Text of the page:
Hana Bank kicked off the year with Chairman Kim Jung-tai telling 10,000 employees that “2015 will be the year of innovation,” building upon the launch of products including Hana N Wallet, a smartphone-based e-wallet, and One Click Mortgage, an online mortgage tool, that helped the Seoul, Korea-based bank win the “Disruptive Innovation in Banking” award in 2013.

Hana Bank encourages ideas from employees with its “Innovator of the Month” contest, giving prizes in areas such as business processes and marketing. The contest has buy-in from top management, which evaluates and awards the prizes to employees, according to Simon Park, senior manager in the bank’s Retail Business Department. Top management also supports “Hana Innovator,” an informal group of 120 employee volunteers that organizes innovation festivals and camps for co-workers.

Cincinnati-based Fifth Third Bancorp fulfilled its corporate pledge to be “the curious bank” in creating the Homeowner Reemployment Program, the 2014 award winner in the “Innovation in Societal and Community Impact” category. After bank employees noticed “many of our mortgage customers falling behind on their mortgages because of job loss, we decided that instead of modifying their loan terms, we would tackle the actual issue and help them get reemployed,” says Larry Magnesen, senior vice president and director of corporate communications.

“We are not afraid to pilot programs and to commit to those that are working,” says Magnesen, explaining that the Homeowner Reemployment Program started with a pilot program in 2012 that found new jobs for four in 10 participants within six months. FifthThird partners on the program with NextJob, a nationwide reemployment services provider, in providing personalized job coaching, online training and weekly webinars.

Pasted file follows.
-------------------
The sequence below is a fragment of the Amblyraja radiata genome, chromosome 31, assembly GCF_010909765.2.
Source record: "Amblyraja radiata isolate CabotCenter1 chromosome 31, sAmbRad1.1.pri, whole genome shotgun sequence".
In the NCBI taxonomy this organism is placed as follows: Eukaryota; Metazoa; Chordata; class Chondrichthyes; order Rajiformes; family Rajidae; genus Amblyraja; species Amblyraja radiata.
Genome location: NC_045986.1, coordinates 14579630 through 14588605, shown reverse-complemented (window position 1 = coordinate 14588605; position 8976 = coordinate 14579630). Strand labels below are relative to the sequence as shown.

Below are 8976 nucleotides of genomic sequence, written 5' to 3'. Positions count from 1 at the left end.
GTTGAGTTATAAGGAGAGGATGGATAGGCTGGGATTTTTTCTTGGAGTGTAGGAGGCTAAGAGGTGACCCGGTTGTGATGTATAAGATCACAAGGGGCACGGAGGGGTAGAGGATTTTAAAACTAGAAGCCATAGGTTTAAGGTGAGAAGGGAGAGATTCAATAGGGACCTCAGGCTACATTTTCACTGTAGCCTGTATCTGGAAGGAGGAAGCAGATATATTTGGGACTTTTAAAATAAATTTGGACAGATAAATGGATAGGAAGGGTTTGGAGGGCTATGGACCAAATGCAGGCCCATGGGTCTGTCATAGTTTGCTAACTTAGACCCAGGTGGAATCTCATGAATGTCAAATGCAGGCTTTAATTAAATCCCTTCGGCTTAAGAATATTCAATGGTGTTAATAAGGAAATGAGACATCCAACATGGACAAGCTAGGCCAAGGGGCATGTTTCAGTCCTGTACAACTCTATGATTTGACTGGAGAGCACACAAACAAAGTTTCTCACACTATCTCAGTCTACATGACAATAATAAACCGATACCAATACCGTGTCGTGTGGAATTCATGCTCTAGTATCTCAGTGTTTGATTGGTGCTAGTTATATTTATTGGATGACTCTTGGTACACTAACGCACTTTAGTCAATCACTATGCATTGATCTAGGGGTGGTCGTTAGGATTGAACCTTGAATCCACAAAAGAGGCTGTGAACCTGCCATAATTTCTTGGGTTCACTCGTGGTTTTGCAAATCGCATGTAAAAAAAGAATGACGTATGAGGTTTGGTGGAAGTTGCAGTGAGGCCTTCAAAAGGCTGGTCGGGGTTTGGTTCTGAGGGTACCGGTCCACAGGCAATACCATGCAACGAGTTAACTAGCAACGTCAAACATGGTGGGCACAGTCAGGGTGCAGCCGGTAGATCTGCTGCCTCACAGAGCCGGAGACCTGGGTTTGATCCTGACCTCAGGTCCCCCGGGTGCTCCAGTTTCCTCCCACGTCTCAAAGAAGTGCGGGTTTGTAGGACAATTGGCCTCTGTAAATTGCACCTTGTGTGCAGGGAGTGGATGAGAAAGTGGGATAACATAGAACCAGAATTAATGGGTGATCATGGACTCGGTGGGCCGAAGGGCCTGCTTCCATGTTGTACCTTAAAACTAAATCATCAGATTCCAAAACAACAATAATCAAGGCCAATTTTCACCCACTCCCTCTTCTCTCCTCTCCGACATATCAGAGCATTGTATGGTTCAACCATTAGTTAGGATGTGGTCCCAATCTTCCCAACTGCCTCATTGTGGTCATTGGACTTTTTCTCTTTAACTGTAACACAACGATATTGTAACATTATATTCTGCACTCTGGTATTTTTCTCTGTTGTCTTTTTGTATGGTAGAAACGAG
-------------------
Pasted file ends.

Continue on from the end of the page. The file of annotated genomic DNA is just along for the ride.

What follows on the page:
Alior Bank S.A. of Warsaw, Poland, was a 2013 finalist in the “Channel Innovation” category with an online process that enables customers to make purchases, apply for installment credit to pay for them and receive a decision and funds within 90 seconds. The speed of those transactions illustrates the “start-up spirit” of the Internet bank organized six years ago, says Katarzyna Rybicka, head of the strategic projects department.

She says that CEO Wojciech Sobieraj holds impromptu meetings with employees to talk about technology and its impact on banking. Members of the innovation team help project leaders from the formation of ideas to market entry. “New ideas are collected and reviewed quickly, procedures are limited, cross-department teams are formed offhand and time to market (for new products and services) is usually extremely short,” says Rybicka.

At Tatra banka S.A. of Bratislava, Slovakia, innovation originates from employees using existing technology who see ways to improve products and services for themselves and customers. “There are no specific innovation teams,” says Marina Masarova, a bank spokeswoman. “Each employee is supported to come up with an innovative service, process, product or feature.”

As an example, Tatra banka’s Voice Biometrics, a 2014 finalist in the “Channel Innovation” category, saved time for both employees and customers by reducing from 90 to 30 seconds the authentication and verification of customers calling the contact center. “There is a client in the center of all of our efforts,” Masarova says. “We are not developing innovations just to be innovative.”

Mr. Burritt is a contributing writer to BAI Banking Strategies based in Greensboro, N.C.